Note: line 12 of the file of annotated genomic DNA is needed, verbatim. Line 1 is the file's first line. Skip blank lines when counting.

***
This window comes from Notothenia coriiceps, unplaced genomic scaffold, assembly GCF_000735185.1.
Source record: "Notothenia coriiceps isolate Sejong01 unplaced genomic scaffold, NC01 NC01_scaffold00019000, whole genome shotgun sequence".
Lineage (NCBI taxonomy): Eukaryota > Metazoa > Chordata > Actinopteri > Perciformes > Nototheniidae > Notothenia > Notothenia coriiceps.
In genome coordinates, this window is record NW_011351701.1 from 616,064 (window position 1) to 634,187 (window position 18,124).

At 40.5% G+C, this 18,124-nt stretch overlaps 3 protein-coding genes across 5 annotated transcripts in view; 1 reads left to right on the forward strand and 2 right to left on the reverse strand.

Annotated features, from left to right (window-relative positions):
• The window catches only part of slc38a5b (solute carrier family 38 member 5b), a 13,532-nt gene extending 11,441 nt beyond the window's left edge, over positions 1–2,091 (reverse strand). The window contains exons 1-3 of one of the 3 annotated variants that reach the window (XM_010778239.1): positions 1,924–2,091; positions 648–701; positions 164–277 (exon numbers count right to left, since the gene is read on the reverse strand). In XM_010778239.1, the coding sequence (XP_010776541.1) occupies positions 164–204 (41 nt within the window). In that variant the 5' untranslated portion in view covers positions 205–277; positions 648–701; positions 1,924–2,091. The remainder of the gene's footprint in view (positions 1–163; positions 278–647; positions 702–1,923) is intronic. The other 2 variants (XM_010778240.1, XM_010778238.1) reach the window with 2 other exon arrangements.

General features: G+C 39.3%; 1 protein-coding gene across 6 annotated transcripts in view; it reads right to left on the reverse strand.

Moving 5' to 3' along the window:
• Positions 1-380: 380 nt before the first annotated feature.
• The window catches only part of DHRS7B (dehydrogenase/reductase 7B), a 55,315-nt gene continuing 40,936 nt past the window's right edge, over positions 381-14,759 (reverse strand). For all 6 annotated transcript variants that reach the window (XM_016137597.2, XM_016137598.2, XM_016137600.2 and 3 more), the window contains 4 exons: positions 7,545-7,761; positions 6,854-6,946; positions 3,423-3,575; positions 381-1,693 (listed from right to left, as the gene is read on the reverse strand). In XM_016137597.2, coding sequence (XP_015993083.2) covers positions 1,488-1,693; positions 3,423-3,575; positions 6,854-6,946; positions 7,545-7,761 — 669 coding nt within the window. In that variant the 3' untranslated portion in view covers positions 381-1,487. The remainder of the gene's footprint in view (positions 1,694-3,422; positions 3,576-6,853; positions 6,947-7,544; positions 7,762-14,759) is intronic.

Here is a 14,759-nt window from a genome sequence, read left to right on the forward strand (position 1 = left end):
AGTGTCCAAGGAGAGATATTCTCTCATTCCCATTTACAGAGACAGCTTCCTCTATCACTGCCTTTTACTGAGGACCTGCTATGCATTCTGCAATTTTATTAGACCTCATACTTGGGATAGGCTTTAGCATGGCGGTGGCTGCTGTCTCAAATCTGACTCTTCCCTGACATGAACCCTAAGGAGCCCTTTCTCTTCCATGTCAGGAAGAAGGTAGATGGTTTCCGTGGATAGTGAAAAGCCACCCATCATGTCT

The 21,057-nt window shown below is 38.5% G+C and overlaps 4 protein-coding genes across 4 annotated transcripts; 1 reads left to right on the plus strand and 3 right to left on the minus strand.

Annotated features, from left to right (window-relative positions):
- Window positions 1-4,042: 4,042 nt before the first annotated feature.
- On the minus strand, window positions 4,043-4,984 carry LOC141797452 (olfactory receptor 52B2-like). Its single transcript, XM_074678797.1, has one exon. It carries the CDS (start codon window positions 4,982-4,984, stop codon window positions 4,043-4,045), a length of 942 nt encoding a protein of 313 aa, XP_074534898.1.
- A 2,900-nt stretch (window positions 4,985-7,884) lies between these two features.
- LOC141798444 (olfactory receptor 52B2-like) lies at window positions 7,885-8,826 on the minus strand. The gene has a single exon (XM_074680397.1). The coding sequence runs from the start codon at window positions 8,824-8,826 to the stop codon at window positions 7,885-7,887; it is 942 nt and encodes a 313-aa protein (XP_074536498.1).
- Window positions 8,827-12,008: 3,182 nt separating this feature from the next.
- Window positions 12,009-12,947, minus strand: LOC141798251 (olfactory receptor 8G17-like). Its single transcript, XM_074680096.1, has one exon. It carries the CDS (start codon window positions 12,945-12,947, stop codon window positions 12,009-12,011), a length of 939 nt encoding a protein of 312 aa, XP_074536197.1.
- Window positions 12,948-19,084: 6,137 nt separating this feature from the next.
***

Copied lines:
Here is a 14,759-nt window from a genome sequence, read left to right on the forward strand (position 1 = left end):